Satellite and Weather Data: More Than a Weather Report
| November 28, 2023 |

The unpredictability of weather has always been one of the biggest challenges growers face with the recent effects of climate change really driving that home. From extreme temperatures and wildfires across North America to drought rampaging the Midwest and record-breaking high temperatures this past summer, there’s no question that growers are facing more weather-related complications now than ever before.  

There’s not a whole lot of growers can do to change the weather (aside from adopting sustainable farming practices to reduce their impact on the environment, that is). However, there is no magic app or technology that can protect your fields from or prevent certain weather.  

But technology can make a difference when it comes to collecting and tracking weather data. And that data, when combined with crop health analytics, can offer you insights that help you to:  

  • Understand weather patterns and better inform decision-making and planning 
  • Accurately estimate your yield 
  • Create a harvest plan  
  • Determine whether there are any steps (like treatments, replants, or repairs) you could take to maximize this season’s efforts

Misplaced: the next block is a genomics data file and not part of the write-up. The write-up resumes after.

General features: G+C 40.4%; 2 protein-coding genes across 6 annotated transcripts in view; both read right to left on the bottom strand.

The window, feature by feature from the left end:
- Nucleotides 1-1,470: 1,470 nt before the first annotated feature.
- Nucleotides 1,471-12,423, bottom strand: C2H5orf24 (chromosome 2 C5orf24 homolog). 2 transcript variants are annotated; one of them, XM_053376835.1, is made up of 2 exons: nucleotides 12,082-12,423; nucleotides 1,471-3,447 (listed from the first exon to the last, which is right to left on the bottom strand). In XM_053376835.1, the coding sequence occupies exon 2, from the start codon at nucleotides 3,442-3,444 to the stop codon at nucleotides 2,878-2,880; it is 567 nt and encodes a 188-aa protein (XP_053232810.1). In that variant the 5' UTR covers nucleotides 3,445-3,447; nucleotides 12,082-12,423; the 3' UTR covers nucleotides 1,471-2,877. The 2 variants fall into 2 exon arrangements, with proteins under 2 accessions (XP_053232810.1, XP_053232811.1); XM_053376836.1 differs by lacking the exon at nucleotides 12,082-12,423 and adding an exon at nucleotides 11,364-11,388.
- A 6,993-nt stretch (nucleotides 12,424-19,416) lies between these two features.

What Are Growing Degree Days?

Growing degree days, or heat units, are used to measure and monitor the development of plants and pests – like to estimate the timing of important biological events, such as flowering, fruit ripening, and insect or disease emergence. GDDs are calculated by summing the average daily temperature above a base temperature, which is the minimum temperature at which a particular organism can develop.  

Growing degree days can be used to make a variety of predictions about plant and insect development, such as: 

  • The number of days required for a plant to reach maturity 
  • The timing of pest emergence and activity 
  • The risk of frost damage to crops 

GDDs are a valuable tool for growers and agronomists alike, but they are not a perfect predictor of plant and insect development. Other factors that can also be monitored with ag technology can assist in providing further insights into plant development. 


Unlocking Deeper Insight with Growing Degree Days